— Buttered Side Down • Edna Ferber

... of the law which says that men may not think of women, save at the Time of Mating. This is the time each spring when all the men older than twenty and all the women older than eighteen are sent for one night to the City Palace of Mating. And each of the men have one of the women assigned ...
— Anthem • Ayn Rand

... safety. The question of the right of Slavery in the Territories and the Free States was taking form, and the slave-catchers claimed to hunt their prey through the Northern States, without regard to the rights of freemen or the law of the land. Taney had long been known as an astute and skilful lawyer, a man of ability and learning in his profession—as ability and learning are commonly gauged. He had been Attorney-General of Maryland, ...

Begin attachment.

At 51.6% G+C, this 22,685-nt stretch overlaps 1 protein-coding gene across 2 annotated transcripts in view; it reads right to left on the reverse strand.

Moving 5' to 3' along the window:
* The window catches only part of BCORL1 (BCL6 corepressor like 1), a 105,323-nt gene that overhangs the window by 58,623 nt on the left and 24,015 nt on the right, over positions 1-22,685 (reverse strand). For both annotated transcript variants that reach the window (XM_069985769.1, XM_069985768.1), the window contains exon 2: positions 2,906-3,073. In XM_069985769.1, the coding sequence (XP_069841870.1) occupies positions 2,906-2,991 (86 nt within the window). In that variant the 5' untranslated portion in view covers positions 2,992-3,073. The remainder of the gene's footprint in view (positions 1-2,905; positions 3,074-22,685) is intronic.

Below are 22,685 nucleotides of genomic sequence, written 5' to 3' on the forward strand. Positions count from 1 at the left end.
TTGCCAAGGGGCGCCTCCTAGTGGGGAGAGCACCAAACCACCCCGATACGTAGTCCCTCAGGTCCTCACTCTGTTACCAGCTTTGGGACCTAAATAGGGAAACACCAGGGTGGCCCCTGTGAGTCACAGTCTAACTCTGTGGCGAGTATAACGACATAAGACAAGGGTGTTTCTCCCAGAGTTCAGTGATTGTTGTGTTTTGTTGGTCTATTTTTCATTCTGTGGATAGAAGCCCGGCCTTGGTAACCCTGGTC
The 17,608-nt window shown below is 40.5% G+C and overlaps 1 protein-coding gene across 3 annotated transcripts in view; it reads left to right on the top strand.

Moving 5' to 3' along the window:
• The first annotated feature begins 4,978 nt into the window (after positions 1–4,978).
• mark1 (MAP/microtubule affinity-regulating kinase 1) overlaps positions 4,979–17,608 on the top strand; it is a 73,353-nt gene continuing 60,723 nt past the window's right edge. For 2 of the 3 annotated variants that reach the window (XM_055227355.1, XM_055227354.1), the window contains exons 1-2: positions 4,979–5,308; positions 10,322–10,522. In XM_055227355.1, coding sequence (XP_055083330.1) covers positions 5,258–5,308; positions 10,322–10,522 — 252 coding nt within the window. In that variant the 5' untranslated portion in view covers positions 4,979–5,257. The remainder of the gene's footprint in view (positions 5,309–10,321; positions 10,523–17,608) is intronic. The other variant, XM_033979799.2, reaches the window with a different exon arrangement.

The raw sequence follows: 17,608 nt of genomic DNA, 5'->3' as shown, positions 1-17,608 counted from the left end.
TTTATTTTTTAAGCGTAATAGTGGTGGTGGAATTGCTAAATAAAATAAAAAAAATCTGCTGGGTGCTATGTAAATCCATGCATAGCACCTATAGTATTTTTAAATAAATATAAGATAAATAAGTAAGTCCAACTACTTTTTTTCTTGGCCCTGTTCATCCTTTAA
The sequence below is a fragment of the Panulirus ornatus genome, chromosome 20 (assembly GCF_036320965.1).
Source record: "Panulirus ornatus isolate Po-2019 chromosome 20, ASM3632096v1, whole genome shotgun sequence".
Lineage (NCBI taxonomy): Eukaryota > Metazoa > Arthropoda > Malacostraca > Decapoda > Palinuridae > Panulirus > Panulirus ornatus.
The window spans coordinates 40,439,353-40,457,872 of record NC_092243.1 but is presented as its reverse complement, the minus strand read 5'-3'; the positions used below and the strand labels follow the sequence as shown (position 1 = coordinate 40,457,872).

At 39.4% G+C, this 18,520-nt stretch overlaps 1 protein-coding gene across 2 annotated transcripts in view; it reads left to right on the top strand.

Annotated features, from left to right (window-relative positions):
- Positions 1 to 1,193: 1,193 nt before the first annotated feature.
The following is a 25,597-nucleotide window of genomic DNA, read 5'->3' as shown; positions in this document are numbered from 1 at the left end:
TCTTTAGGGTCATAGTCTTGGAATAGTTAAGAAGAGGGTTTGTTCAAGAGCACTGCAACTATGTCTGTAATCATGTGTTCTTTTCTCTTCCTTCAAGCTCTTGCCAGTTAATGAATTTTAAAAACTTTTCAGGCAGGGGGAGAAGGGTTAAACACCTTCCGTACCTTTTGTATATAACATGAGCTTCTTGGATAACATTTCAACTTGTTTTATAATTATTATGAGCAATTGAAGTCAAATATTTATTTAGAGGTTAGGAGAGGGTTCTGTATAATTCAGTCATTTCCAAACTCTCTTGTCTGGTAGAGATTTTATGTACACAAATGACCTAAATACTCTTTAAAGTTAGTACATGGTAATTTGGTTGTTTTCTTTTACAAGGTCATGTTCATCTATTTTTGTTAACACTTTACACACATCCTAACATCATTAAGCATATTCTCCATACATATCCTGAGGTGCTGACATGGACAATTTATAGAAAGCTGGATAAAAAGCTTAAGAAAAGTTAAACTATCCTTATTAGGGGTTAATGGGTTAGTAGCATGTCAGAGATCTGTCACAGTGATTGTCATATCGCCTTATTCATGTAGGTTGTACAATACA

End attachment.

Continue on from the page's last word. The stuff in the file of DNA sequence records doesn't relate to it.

— The Atlantic Monthly, Volume 15, No. 88, February, 1865 • Various

... from yesterday I last saw Finn; I never saw a braver man. A king of heavy blows; my law, my adviser, my sense and my wisdom, prince and poet, braver than kings, King of the Fianna, brave in all countries; golden salmon of the sea, clean hawk of the air, rightly taught, avoiding lies; strong in his doings, a right judge, ...
— Gods and Fighting Men • Lady I. A. Gregory

... occasion; and were it left to my own will, I should prefer to repeat it almost every year—so abundant is the interest that attaches itself to the subject, so wonderful are the varieties of outlet which it offers into the various departments of philosophy. There is not a law under which any part of this universe is governed which does not come into play, and is touched upon in these phenomena. There is no better, there is no more open door by which you can enter into the ...